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Dr. Hrishikesh Pai talks about pelvic girdle pain due to pregnancy

A woman in her lifetime is born on many occasions. She is born a daughter and a sister, takes a new form as wife and daughter-in-law, and becomes a mother and best friend and a companion in the end. When she takes on the role of becoming a mother, she is putting up her entire being at risk for the love of a child. Dr. Hrishikesh Pai talks about what are the physical implications of your pregnancy and managing this delicate phase of life which needs you to be more robust than ever. Find here – Dr. Hrishikesh Pai talks about pelvic girdle pain due to pregnancy.

His care and compassion along with his expertise and years of experience make him the top gynaecologist of Mumbai. He is the founder of Budget fertility Clinic in Mumbai and also specializes in IVF procedures.

The pregnancy will see your body change for nine months and again after the birth of a child. The many changes that your pregnancy may contribute to are weight gain, too much hunger, too much sleep, fatigue, and induced medical conditions such as hypertension, diabetes, haemorrhoids, pelvic girdle pain, etc. While some conditions are temporary, like cravings, nausea, and morning sickness, some will persist post-childbirth also.

Pregnancy-related Pelvic Girdle Pain (PGP)

Pregnancy-related Pelvic Girdle Pain (PGP) or Symphysis Pubis Dysfunction (SPD) is a pain in the buttocks, thighs, lower back, hips, pubic bones, or groin that affects 1 in 5 pregnant women. Pelvic discomfort can be mild to severe, preventing you from going about your everyday routine. PGP can begin during gestation, labor, or the weeks following delivery.

PGP makes even everyday activities of the day challenging to carry out. The pain can be that severe.

  •  long walks
  •  Stair climbing
  •  tossing in bed
  •  Putting on shoes, socks, and pants
  •  Getting in and out of the car, as well as driving
  •  Difficulty and pain during sexual intercourse.

PGP causes the following symptoms:

  • Pain near the front of your pubic bone, almost in line with your hips and below your tummy
  • Lower back pain.
  • perineal pain (between vagina and anus)
  • Pain that extends to the thighs
  • Some women may experience or hear a clicking or grinding sensation in their pelvis.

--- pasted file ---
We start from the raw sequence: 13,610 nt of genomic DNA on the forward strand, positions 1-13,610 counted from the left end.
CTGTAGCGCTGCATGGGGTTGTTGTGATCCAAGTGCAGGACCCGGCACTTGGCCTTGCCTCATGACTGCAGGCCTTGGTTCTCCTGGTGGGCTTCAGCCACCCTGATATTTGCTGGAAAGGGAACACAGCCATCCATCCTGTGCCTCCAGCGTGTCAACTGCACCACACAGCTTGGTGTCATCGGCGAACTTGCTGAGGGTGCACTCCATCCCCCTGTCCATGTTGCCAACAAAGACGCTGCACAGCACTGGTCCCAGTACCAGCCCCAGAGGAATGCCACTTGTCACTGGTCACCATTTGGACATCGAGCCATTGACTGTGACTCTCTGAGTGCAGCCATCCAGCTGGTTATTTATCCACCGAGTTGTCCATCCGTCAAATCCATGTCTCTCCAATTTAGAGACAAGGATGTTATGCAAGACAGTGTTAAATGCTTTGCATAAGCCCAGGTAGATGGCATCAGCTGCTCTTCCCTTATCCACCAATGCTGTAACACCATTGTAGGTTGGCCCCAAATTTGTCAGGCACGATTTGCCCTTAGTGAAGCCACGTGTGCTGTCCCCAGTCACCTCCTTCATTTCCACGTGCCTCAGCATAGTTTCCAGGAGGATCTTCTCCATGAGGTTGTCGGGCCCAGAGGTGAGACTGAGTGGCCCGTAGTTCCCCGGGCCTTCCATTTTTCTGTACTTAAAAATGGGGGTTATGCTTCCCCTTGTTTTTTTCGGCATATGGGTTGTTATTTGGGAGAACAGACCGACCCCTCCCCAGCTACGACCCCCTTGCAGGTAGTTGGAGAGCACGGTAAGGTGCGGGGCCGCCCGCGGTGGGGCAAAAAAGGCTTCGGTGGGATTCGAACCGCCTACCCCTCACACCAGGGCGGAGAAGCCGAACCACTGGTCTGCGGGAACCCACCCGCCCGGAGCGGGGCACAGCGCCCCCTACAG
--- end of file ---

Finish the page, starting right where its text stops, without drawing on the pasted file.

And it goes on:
What causes Pelvic Girdle Pain During Pregnancy?

The pain in the pelvic girdle may be because of multiple factors and coming to one reason is difficult. Frequently a mix of circumstances, such as the uneven pelvic girdle movement, past pelvic trauma, or hypermobility syndrome. A small proportion of women experience hormone-induced pain in the pelvic joints, and the baby’s position can occasionally trigger PG symptoms. It is essential that when you conceive, you keep moving about and keep doing your daily activities; otherwise, lack of muscle movement can cause Poor muscle function in the back, tummy, and pelvis.

What is the best way to deal with PGP?

Expectant mothers who are suffering from PGP should attempt the following:

  • Maintain an active lifestyle within the confines of your comfort and avoid strenuous activities.
  • take the help of family and friends to accomplish daily tasks.
  • sit and work as much as possible; avoid standing.
  • Take extra breaks.
  • keeping a pillow between your legs while sleeping on your side is beneficial for your pelvic joint.
  • give adequate back support while sitting.
  • climb the stairs with the same foot, the less painful one.
  • Avoid activities that require you to move your pelvis in an uneven position. E.g., sitting with legs crossed, if you have to, cross them at your ankle, not knees, reaching for things in stretched positions, pushing, tugging to one side, and bending and twisting to lift or carry something on one hip.
  •  You should seek the advice of a physiotherapist.

What kinds of exercises can you do while you’re waiting?

It’s crucial to remember that PGP affects people differently, so you need to try the different ways mentioned above and see what suits you the best for increasing comfort. Some women say walking causes discomfort, while others believe swimming or aqua natal workouts are good. Whatever form of physical activity you choose to do, please do it with the guidance of a physiotherapist.

Does PGP  interfere with labour and delivery?

Pregnant women with pelvic pain can have a normal delivery. Consult with your doctor and physiotherapist about your delivery options. Inquire with them about positions that may be more pleasant for you throughout labour and delivery.

Pregnancy-related pelvic girdle pain is manageable under the expert guidance of your gynaecologist. We at Budget fertility centre think that every mother’s pregnancy should be the most unforgettable event of her life. We make every attempt to make things as simple as possible for all of our expecting mothers.

See also – Ways of Maintaining a Healthy Pregnancy

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